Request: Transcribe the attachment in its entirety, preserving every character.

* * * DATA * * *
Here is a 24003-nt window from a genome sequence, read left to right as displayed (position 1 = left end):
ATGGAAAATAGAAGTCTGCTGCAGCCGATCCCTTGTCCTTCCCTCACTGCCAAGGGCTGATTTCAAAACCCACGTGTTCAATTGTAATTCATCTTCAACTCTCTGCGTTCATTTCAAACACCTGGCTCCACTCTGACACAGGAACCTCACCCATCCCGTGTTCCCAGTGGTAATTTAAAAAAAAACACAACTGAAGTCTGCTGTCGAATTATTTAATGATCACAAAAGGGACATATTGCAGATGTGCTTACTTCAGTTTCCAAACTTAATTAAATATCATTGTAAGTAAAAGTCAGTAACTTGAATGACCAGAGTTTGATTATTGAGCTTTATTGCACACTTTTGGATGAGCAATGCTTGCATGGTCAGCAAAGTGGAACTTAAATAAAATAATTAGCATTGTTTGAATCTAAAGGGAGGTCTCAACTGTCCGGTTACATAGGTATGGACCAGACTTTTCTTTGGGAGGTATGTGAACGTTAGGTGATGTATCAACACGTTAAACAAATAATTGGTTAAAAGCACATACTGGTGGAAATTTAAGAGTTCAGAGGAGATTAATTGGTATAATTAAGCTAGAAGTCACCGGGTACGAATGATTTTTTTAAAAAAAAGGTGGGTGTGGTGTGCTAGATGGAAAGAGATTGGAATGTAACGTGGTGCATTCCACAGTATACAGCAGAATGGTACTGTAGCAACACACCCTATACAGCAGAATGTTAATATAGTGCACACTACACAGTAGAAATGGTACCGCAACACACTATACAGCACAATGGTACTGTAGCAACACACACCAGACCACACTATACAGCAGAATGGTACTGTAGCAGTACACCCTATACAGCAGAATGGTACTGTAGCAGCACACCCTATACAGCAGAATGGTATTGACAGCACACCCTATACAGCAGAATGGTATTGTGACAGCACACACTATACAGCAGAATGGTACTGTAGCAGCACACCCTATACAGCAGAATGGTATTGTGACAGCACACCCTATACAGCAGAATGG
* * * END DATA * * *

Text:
Here is a 24003-nt window from a genome sequence, read left to right as displayed (position 1 = left end):
ATGGAAAATAGAAGTCTGCTGCAGCCGATCCCTTGTCCTTCCCTCACTGCCAAGGGCTGATTTCAAAACCCACGTGTTCAATTGTAATTCATCTTCAACTCTCTGCGTTCATTTCAAACACCTGGCTCCACTCTGACACAGGAACCTCACCCATCCCGTGTTCCCAGTGGTAATTTAAAAAAAAACACAACTGAAGTCTGCTGTCGAATTATTTAATGATCACAAAAGGGACATATTGCAGATGTGCTTACTTCAGTTTCCAAACTTAATTAAATATCATTGTAAGTAAAAGTCAGTAACTTGAATGACCAGAGTTTGATTATTGAGCTTTATTGCACACTTTTGGATGAGCAATGCTTGCATGGTCAGCAAAGTGGAACTTAAATAAAATAATTAGCATTGTTTGAATCTAAAGGGAGGTCTCAACTGTCCGGTTACATAGGTATGGACCAGACTTTTCTTTGGGAGGTATGTGAACGTTAGGTGATGTATCAACACGTTAAACAAATAATTGGTTAAAAGCACATACTGGTGGAAATTTAAGAGTTCAGAGGAGATTAATTGGTATAATTAAGCTAGAAGTCACCGGGTACGAATGATTTTTTTAAAAAAAAGGTGGGTGTGGTGTGCTAGATGGAAAGAGATTGGAATGTAACGTGGTGCATTCCACAGTATACAGCAGAATGGTACTGTAGCAACACACCCTATACAGCAGAATGTTAATATAGTGCACACTACACAGTAGAAATGGTACCGCAACACACTATACAGCACAATGGTACTGTAGCAACACACACCAGACCACACTATACAGCAGAATGGTACTGTAGCAGTACACCCTATACAGCAGAATGGTACTGTAGCAGCACACCCTATACAGCAGAATGGTATTGACAGCACACCCTATACAGCAGAATGGTATTGTGACAGCACACACTATACAGCAGAATGGTACTGTAGCAGCACACCCTATACAGCAGAATGGTATTGTGACAGCACACCCTATACAGCAGAATGG